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‘Alien: Isolation’ Developer Is Unhappy With AAA Horror

If the continuous stream of complaints from fans regarding the state of Resident Evil over the past few years hasn’t been enough to motivate Capcom to take a serious look at their flagship franchise, I doubt the steadily growing number of negative comments they’ve been receiving lately from fellow developers will do the trick. Even still, I get a kick out stuff like this.

Alistair Hope, creative director at Alien: Isolation developer Creative Assembly, had plenty to say about the steadily deteriorating state of AAA horror, and specifically Resident Evil and Dead Space, which have each had turns leading the genre’s direction. The former has seen quite a bit of criticism lately from fans, critics, and developers. Even Shinji Mikami — the guy who created the series back in 1998 — said its gradual migration away from horror inspired him to make The Evil Within.

Now we can add another disappointed developer to the list.

“I think this team really got a lot out of Dead Space 1 and Resident Evil,” Hope told Edge. “But those franchises moved in a direction that isn’t… Well, I think that fans of those originals have been marginalised and sometimes it feels like these days they’re just a couple of degrees away from being Gears Of War.” That comment’s spot-on and a little ironic, seeing as Resident Evil 4 served as inspiration for Gears of War.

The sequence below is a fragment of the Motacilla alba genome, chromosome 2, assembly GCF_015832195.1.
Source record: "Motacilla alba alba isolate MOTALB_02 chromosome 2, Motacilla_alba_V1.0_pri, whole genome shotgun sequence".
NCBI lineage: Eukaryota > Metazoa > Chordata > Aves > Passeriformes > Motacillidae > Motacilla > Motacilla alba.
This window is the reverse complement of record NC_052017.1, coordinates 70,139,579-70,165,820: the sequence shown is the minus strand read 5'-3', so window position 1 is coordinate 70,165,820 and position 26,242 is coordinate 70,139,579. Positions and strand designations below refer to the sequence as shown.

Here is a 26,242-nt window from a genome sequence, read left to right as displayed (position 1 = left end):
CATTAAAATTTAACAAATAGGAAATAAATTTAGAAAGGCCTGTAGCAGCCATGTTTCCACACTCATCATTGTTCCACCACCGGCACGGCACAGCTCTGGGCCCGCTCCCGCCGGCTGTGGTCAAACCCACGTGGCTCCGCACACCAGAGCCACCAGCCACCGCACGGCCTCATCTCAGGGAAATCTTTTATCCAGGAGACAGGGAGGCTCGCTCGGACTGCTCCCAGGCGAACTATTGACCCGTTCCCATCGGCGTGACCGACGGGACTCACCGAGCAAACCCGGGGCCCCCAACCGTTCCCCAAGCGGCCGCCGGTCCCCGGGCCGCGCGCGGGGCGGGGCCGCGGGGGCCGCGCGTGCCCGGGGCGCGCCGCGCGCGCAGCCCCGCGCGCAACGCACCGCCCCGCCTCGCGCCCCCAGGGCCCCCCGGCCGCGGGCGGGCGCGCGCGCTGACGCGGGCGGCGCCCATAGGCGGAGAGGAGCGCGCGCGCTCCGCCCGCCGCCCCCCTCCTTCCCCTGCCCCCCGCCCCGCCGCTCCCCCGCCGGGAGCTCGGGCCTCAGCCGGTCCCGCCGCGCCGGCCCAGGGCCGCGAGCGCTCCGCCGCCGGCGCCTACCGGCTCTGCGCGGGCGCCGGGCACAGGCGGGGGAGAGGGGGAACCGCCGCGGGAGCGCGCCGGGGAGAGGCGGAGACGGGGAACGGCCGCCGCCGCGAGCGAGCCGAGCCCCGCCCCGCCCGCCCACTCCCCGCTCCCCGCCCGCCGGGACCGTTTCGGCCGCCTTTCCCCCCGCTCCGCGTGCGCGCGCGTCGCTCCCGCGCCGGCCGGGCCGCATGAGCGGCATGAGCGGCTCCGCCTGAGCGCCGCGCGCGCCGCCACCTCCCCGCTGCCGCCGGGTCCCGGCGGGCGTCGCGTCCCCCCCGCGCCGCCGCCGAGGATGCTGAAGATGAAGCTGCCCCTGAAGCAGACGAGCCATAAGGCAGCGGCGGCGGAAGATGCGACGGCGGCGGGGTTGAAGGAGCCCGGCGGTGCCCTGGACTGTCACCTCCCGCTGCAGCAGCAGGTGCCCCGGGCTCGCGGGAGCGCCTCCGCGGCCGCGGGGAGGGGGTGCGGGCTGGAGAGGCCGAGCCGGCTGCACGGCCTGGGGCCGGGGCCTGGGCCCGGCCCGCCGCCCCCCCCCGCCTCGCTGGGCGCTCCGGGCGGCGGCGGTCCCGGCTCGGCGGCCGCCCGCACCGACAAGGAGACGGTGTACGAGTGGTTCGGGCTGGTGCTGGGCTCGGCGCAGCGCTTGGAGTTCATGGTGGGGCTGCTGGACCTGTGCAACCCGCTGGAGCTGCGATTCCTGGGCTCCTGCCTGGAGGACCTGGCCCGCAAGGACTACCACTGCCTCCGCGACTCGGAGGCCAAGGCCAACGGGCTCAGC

“Cinematic set-pieces and loads of guns isn’t quite the ‘hiding in the cupboard’ experience I got in the old days of horror gaming,” lead designer Gary Napper added. “But that stuff has been embraced by the indie community who are producing these high fidelity games that are tense and atmospheric. It’s not often you get to do that in the triple-A space.” This is one of the many reasons why indie horror is where it’s at right now. All of the creativity, innovation, and willingness to push the envelope that we once got from established developers is almost entirely gone from the AAA space.

This is why indie horror games make up the majority of my list of 2014’s most anticipated horror games, because if you’ve had a recent urge to see unrestricted creativity then indie horror is the best source for it.

I have faith that the team at Creative Assembly is at least eager to deliver the Alien game we’ve wanted for so long.

For the full interview, head on over to Edge.

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